Afterwards, young woman would walk through township in barely-there bikinis, and worse-for-wear humen would pull moonies before passing out in eateries that served drug-laced happy shakes and pizzas, while watching Friends on loop. All of this was a total affront to the mores of modesty in this cultured, landlocked, south-east Asian socialist nation. As the popularity of tubing grew, so did the number of people succumbing as a result of their waterborne tomfoolery, and Vang Vieng became a byword for backpacker excess.

Just before a session of south-east Asian heads of state in Laos in 2012, foreign ambassadors told the Laotian authorities that the rising number of deaths was unacceptable, and the governmental forces ultimately closed down most of the riverside rave bars.

Today, there are a couple of Friends restaurants, and vodka is still had participated in buckets, but there are fewer bars along the river bank. The death-trap swingings have been pulled down and tubers now tend to wear more clothing; the mania has gone.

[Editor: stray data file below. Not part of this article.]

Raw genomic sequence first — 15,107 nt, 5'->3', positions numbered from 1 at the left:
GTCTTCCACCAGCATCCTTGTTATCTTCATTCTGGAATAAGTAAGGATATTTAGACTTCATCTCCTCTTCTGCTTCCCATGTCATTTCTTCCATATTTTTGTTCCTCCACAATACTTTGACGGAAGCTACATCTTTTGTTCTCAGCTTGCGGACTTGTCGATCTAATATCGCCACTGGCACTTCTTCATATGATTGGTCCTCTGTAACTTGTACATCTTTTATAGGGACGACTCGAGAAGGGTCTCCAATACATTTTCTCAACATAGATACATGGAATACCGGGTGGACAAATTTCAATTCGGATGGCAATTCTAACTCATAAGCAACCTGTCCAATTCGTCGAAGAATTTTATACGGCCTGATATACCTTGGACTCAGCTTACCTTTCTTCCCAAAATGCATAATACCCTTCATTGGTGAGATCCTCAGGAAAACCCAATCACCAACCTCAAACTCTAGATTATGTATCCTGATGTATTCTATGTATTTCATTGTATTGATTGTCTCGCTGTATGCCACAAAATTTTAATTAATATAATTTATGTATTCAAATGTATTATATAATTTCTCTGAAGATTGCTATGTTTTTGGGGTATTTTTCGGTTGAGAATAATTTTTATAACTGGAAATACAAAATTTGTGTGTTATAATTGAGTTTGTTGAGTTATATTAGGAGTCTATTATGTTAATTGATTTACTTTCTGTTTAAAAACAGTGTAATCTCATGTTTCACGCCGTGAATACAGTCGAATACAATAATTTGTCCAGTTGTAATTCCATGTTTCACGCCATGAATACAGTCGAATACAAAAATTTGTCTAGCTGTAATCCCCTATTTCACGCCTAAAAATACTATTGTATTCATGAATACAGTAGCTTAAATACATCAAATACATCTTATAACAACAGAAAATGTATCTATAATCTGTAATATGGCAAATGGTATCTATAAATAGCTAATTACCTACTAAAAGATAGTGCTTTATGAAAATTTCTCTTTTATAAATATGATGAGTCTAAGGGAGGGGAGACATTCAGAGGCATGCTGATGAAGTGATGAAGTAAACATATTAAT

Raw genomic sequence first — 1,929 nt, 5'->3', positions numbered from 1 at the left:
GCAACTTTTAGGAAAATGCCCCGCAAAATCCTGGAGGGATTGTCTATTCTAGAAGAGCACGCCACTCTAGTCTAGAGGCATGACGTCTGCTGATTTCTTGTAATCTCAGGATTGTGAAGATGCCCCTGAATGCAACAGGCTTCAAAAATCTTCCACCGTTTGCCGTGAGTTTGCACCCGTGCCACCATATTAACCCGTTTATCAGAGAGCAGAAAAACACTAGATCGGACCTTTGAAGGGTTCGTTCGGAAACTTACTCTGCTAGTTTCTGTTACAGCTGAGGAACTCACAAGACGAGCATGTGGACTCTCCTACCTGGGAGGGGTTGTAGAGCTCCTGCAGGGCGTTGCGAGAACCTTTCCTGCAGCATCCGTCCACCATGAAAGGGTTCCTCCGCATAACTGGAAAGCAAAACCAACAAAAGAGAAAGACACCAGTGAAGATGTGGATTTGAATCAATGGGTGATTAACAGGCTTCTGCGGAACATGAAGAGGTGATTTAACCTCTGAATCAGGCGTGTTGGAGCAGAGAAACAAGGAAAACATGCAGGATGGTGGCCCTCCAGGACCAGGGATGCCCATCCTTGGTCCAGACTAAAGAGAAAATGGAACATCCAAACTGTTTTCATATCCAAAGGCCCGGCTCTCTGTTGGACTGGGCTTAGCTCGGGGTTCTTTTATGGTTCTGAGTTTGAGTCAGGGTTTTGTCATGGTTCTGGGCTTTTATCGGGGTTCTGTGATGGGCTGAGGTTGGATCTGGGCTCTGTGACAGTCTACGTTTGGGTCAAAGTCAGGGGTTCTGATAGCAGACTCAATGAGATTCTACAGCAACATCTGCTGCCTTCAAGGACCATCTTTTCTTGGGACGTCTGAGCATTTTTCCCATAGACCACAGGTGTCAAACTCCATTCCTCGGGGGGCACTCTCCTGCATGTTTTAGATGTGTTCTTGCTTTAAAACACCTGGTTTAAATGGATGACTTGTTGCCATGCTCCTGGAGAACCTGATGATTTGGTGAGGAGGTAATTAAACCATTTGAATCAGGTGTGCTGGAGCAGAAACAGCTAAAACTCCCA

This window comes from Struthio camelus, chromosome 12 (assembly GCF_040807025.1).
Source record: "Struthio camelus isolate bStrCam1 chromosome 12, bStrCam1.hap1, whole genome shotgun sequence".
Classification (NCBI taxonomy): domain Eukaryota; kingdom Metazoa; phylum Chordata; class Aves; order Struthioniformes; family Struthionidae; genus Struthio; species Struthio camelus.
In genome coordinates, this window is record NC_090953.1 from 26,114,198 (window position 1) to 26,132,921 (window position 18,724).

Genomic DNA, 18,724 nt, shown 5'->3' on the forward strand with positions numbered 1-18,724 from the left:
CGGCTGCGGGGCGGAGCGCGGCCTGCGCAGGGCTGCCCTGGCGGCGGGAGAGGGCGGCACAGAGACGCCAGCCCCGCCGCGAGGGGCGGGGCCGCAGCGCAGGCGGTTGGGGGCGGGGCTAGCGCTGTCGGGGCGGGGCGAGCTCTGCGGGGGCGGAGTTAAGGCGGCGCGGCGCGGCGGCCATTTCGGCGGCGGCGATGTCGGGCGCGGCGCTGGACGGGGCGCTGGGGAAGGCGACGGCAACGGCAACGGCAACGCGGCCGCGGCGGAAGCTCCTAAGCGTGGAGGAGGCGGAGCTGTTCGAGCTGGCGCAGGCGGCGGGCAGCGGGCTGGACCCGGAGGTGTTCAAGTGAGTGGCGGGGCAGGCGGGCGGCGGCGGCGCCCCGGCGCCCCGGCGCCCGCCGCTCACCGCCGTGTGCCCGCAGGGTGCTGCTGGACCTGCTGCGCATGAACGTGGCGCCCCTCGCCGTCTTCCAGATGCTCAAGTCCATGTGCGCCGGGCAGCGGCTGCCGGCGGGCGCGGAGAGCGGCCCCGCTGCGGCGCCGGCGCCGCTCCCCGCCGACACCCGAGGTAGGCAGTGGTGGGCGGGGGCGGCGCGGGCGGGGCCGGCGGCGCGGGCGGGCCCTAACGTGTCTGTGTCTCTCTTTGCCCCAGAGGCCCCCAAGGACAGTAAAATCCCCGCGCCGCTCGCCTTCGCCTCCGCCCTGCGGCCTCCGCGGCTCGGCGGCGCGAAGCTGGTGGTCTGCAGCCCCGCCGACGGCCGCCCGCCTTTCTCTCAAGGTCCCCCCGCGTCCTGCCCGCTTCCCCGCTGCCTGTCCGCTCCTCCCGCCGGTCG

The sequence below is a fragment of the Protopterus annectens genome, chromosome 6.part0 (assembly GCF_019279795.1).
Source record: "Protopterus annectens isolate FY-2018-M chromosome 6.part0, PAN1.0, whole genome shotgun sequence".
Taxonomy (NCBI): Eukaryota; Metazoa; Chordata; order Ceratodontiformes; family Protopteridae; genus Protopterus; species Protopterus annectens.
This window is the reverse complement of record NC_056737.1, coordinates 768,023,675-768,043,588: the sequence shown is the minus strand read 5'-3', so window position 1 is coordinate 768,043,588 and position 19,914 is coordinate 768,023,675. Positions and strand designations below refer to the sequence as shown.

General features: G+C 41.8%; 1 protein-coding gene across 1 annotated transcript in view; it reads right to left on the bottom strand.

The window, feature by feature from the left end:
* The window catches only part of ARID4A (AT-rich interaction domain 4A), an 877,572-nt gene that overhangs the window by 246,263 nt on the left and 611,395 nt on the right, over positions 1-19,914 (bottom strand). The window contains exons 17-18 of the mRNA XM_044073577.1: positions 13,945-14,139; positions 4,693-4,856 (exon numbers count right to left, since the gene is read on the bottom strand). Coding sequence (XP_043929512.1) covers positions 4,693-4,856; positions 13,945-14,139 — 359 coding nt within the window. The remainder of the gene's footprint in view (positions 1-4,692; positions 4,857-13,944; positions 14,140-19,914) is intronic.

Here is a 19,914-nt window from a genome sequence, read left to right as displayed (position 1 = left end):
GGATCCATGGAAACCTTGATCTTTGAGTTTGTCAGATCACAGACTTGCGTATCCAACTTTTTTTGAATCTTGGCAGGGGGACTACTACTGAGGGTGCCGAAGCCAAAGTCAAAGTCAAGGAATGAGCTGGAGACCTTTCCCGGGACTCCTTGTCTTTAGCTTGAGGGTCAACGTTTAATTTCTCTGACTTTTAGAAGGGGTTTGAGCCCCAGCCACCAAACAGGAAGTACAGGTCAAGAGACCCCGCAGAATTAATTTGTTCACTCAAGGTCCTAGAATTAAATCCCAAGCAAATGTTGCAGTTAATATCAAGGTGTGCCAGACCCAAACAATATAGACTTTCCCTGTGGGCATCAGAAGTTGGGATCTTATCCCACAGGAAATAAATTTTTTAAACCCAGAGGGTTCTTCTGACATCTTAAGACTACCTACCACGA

New activities around Vang Vieng include climbing the waterfalls rappelling, zipwiring and abseiling through stunning scenery

In this calmer era, Vang Vieng is trying to rebrand itself by promoting the more wholesome, natural highs offered by local hotels, eateries and volunteer projects, and capitalising on the thing that depicted visitors to Vang Vieng in the first place: its supremely gorgeous setting.

The town itself, high in the northern mountains, 150 km north of the capital Vientiane, is an ugly splat of yellow Beer Lao advertising signs divided by a disused airstrip. Lima Site 6 was a runway used by the US to run its secret war in Laos. Between 1964 and 1973, the US( in alliance with the royal Lao government) operated a clandestine bombing campaign in the region in attempt to stop the advancing communists in northern Vietnam and Laos, earning Laos the moniker of the most-bombed country on earth.